1. What is the pH?

• Identifies the primary acid base disturbance
• Acidaemia exists if pH <7.35
• Alkalaemia exists if pH > 7.45
•  If pH is between 7.35 and 7.45 then there is either:
• No acid base disorder
• A compensated disorder (can never overcompensate)
• A mixed disorder

2. Is the primary process respiratory, metabolic or both?

• Check pCO2 and HCO3
• If pH < 7.35 and pCO2 > 44 mmHg it is respiratory acidosis
• If pH > 7.45 and pCO2 < 40 mmHg it is respiratory alkalosis
• If pH < 7.35 and HCO3 < 22 mmol/L it is metabolic acidosis
•  If pH > 7.45 and HCO3 > 26 mmol/L it is metabolic alkalosis

3. Is there compensation?

• Rules for respiratory acid-base disorders:
• Acute respiratory acidosis: 1 for 10 rule
• Expected HCO3 = 24 + {(Measured pCO2 – 40)/10}
• HCO3 increases by 1 mmol/L for every 10 mmHg elevation in pCO2 above 40 mmHg
• In general, HCO3 cannot rise above 30 mmol/L
• Chronic respiratory acidosis: 4 for 10 rule
• Expected HCO3 = 24 + 4 x {(Measured pCO2 – 40)/10}
• HCO3 increases by 4 mmol/L for every 10 mmHg elevation in pCO2 above 40 mmHg
• In general, HCO3 may rise above 55 mmol/L
• Acute respiratory alkalosis: 2 for 10 rule
• Expected HCO3 = 24 – 2 x {40 – Measured pCO2)/10}
• HCO3 decreases by 2 mmol/L for every 10 mmHg decrease in pCO2 below 40 mmHg
• In general, pCO2 cannot fall below 16 mmHg
• Chronic respiratory alkalosis: 5 for 10 rule
• Expected HCO3 = 24 – 5 x {(40 – Measured pCO2)/10} (±2)
• HCO3 decreases by 5 mmol/L for every 10 mmHg decrease in pCO2 below 40 mmHg
• In general, pCO2 cannot fall below 16 mmHg
• Rules for metabolic acid-base disorders:
• Metabolic acidosis: 1.5 plus 8 rule
• Expected pCO2 = 1.5 x HCO3 + 8 (±2)
• Winter’s formula
• In general, pCO2 cannot fall below 10 mmHg
• Metabolic alkalosis: 0.7 plus 20 rule
• Expected pCO2 = 0.7 x HCO3 + 20 (±5)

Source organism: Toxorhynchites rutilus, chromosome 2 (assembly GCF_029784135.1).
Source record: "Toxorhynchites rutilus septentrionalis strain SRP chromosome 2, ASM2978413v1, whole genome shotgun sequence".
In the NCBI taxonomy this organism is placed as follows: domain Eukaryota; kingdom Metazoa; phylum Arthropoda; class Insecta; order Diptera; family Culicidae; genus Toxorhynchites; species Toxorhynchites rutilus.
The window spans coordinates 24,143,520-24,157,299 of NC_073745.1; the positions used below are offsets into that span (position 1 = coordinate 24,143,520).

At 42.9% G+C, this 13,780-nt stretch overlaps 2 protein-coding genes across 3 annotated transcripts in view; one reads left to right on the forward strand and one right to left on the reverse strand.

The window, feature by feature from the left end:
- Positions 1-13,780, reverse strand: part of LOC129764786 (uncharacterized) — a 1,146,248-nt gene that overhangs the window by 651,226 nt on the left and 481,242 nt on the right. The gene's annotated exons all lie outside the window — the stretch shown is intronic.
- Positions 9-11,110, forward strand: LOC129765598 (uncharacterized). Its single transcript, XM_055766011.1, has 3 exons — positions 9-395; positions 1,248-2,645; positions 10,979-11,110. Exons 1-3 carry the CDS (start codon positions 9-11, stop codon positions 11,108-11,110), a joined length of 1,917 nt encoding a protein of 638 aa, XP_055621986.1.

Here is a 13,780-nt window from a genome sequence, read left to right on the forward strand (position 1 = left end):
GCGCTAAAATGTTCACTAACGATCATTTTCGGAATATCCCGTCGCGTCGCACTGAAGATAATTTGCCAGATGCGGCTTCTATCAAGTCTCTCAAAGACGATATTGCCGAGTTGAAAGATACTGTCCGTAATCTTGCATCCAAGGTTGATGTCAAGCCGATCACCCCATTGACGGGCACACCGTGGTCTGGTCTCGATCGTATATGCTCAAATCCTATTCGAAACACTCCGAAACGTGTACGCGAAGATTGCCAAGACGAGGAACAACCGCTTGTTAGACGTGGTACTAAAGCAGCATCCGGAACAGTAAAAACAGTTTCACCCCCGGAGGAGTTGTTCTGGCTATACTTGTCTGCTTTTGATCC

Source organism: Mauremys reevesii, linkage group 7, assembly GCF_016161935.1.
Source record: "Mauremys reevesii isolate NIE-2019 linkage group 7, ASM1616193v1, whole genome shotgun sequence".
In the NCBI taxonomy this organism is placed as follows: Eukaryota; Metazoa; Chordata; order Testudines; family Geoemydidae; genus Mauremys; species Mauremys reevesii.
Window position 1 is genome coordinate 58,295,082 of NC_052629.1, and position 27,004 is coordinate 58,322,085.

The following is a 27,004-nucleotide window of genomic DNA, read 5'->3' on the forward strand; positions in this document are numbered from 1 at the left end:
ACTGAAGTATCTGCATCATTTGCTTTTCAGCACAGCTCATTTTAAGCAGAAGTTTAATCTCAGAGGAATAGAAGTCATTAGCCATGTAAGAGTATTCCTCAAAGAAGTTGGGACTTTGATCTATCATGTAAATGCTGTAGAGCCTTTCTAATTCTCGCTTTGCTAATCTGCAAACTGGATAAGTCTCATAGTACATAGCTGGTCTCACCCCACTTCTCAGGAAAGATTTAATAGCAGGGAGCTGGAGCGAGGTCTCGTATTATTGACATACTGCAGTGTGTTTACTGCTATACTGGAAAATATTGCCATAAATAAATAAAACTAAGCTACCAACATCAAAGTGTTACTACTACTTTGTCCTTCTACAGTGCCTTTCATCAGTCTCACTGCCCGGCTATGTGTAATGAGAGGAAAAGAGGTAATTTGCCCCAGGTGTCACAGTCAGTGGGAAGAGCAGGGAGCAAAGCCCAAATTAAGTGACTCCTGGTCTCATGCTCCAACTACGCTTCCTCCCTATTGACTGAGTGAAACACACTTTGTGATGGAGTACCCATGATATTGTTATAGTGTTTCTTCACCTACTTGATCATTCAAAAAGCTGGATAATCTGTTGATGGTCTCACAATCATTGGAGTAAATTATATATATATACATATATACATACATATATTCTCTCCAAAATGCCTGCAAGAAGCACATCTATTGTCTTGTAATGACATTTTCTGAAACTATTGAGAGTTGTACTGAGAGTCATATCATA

• In general, pCO2 cannot rise above 55 mmHg
•  Over-compensation never occurs!!

4. Are there other clues to diagnosis?

•  Metabolic acid-base disorders
• Anion gap = Na – (Cl + HCO3)
• Normal 12 ± 4
• In hypoalbuminaemia: add 2.5 per 10 g/L decrease in albumin below 40 g/L
• Corrected AG = AG + (40 – albumin)/4
• Expected potassium:
• Acidaemia: each 0.1 pH fall below 7.4 expect K+ to rise by 0.5 mmol (above 5 mmol/L)
• Expected K = 5 + (5 × (7.4 – pH))
• Alkalaemia: each 0.1 pH rise below 7.4 expect K+ to fall by 0.5 mmol (below 5 mmol/L)
• Expected K = 5 – (5 × (pH – 7.4))
• In hyperglycaemia:
• Corrected Na = Na + ((glucose – 5) / 3)
• Delta Gap = (Anion gap – 12) ÷ (24 – HCO3) – Should be a 1:1 relationship between increase in anion gap above 12 and decrease in bicarbonate below 24
• Delta gap < 0.4 suggests a NAGMA
• Delta gap 0.4 – 0.8 suggests a coexisting HAGMA and a NAGMA
• Delta gap 0.8 – 2.0 is usual for a HAGMA
• Delta gap > 2 suggests a coexisting metabolic alkalosis, OR a pre-existing compensated respiratory acidosis
• Calculated Osmolality = (2 x Na) + urea + glucose + ethanol – Convert all units to mmol/L
• Ethanol (mmol/L) = %ethanol x 218
• Osmolar gap = Measured osmolality – calculated osmolality
• Normal osmolar gap < 10
• Lactate, Glucose, Electrolyte disturbances
• May be associated with predictable acid-base disorders
• Respiratory acid-base disorders
• Expected PAO2 = (713 x FiO2) – (pCO2 x 1.25)
• At sea level, breathing room air (713 x 0.21) = 150
• Therefore PAO2 = 150 – (pCO2 x 1.25)
• A-a gradient = PAO2 – PaO2
• Where PAO2 equals the calculated alveolar pO2 and PaO2 equals the measured arterial pO2
• Normal = Age/4 + 4

5. Formulate and confirm the acid – base diagnosis.

• Consider evidence from history, examination and investigations to formulate a complete acid – base diagnosis.
• In some cases, further biochemical testing may be useful (eg drug levels, urine ketones) for confirmation of the diagnosis. A Systematic Approach to Blood Gas Interpretation
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